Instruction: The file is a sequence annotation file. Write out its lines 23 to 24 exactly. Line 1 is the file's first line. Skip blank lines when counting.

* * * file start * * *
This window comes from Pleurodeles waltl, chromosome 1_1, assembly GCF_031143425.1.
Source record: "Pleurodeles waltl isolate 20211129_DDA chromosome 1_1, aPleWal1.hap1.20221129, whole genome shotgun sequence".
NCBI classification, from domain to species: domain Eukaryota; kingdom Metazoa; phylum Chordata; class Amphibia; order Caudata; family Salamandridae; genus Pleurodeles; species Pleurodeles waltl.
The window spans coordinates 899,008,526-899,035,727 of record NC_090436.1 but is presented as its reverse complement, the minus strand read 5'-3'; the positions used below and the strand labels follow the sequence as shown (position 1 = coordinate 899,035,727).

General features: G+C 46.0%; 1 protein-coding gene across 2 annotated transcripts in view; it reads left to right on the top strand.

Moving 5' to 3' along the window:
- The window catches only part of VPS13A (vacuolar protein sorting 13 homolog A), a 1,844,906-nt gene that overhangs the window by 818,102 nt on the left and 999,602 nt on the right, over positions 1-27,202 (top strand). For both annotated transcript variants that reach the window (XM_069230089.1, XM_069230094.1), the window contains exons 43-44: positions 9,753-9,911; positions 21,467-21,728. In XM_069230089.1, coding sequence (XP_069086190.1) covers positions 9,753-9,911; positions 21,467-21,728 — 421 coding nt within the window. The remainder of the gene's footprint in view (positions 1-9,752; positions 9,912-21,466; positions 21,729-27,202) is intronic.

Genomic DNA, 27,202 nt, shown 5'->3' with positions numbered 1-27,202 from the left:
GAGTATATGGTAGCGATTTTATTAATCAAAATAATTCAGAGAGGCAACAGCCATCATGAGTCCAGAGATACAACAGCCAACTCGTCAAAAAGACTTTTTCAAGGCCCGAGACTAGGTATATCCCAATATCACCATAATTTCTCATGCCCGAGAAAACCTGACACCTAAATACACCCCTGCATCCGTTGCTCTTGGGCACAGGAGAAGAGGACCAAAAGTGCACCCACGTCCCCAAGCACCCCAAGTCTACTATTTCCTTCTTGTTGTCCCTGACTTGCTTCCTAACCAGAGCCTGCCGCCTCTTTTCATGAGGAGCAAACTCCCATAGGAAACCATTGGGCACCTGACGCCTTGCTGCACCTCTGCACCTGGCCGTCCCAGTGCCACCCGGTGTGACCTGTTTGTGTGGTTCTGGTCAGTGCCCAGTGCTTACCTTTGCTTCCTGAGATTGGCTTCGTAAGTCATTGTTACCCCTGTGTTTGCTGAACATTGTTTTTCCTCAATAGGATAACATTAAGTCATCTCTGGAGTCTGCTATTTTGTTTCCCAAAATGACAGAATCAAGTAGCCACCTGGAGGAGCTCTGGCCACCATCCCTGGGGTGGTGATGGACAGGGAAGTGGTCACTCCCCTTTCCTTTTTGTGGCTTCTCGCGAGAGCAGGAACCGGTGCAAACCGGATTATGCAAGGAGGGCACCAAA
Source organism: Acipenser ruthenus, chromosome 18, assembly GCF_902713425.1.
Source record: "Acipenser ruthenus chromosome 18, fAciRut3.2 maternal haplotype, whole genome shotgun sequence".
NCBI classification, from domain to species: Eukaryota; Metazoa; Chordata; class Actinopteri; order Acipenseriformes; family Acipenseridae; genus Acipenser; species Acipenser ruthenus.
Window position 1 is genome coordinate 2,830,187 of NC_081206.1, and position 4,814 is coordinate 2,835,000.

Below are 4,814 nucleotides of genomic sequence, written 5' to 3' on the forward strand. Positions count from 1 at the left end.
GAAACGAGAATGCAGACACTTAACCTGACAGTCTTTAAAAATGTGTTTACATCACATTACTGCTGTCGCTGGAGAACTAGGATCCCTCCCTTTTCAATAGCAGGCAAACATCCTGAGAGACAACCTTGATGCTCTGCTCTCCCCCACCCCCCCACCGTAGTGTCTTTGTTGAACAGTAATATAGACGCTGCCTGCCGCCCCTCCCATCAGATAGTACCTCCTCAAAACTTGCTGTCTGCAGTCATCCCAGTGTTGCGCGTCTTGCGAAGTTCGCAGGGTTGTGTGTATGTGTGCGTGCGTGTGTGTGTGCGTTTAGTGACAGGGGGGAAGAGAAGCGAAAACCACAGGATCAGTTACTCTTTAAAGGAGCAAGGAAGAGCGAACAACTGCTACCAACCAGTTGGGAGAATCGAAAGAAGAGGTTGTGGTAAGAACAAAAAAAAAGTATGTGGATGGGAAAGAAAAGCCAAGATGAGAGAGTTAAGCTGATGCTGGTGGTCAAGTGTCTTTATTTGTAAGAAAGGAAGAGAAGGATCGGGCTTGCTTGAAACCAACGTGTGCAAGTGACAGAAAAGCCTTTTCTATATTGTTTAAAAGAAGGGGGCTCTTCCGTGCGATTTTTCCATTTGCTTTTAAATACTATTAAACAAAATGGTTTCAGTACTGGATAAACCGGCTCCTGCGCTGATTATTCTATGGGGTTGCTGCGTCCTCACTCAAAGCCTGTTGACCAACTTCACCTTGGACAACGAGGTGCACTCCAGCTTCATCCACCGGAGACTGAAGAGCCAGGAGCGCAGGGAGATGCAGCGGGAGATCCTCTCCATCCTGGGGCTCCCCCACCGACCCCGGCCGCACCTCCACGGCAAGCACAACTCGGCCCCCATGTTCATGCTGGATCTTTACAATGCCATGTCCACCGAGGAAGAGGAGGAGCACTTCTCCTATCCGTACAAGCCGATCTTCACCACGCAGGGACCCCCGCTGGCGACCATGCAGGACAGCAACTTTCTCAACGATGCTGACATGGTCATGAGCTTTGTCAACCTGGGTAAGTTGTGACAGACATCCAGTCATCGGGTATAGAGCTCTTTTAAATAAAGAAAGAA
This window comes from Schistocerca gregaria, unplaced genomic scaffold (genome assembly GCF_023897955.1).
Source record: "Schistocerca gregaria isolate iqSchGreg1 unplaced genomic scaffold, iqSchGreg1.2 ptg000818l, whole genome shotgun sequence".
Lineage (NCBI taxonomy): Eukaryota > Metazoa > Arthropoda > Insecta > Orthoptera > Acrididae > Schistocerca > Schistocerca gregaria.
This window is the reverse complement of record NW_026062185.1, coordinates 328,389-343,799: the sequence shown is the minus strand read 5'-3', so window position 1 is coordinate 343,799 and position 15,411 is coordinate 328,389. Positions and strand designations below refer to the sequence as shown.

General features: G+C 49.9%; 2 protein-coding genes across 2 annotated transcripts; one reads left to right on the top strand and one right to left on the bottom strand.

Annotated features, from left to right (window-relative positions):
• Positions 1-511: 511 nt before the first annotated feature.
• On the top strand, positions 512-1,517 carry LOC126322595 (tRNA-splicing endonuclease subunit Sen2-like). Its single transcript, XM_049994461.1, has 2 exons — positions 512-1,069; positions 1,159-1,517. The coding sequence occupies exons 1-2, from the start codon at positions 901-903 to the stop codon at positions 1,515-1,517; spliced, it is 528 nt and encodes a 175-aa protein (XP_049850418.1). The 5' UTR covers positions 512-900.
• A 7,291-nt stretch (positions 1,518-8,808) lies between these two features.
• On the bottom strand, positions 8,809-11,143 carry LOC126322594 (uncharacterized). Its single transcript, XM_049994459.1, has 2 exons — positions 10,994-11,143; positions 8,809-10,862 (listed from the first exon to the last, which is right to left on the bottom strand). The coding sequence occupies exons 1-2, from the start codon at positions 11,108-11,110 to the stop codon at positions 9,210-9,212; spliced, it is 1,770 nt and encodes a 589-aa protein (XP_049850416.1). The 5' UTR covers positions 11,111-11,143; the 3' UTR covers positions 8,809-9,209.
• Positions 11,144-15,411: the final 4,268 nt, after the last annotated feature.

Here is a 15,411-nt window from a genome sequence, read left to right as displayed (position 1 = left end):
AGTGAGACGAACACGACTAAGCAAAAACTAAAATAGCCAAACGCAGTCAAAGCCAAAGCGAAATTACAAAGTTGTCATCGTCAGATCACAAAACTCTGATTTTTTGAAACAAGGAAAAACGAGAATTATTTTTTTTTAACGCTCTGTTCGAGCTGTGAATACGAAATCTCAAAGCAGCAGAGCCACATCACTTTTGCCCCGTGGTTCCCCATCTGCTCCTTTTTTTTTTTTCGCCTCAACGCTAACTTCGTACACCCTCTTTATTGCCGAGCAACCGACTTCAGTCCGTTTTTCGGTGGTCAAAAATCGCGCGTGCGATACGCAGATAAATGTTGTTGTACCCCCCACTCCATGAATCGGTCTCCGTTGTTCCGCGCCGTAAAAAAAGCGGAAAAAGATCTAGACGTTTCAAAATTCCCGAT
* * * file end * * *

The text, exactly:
• On the top strand, positions 512-1,517 carry LOC126322595 (tRNA-splicing endonuclease subunit Sen2-like). Its single transcript, XM_049994461.1, has 2 exons — positions 512-1,069; positions 1,159-1,517. The coding sequence occupies exons 1-2, from the start codon at positions 901-903 to the stop codon at positions 1,515-1,517; spliced, it is 528 nt and encodes a 175-aa protein (XP_049850418.1). The 5' UTR covers positions 512-900.
• A 7,291-nt stretch (positions 1,518-8,808) lies between these two features.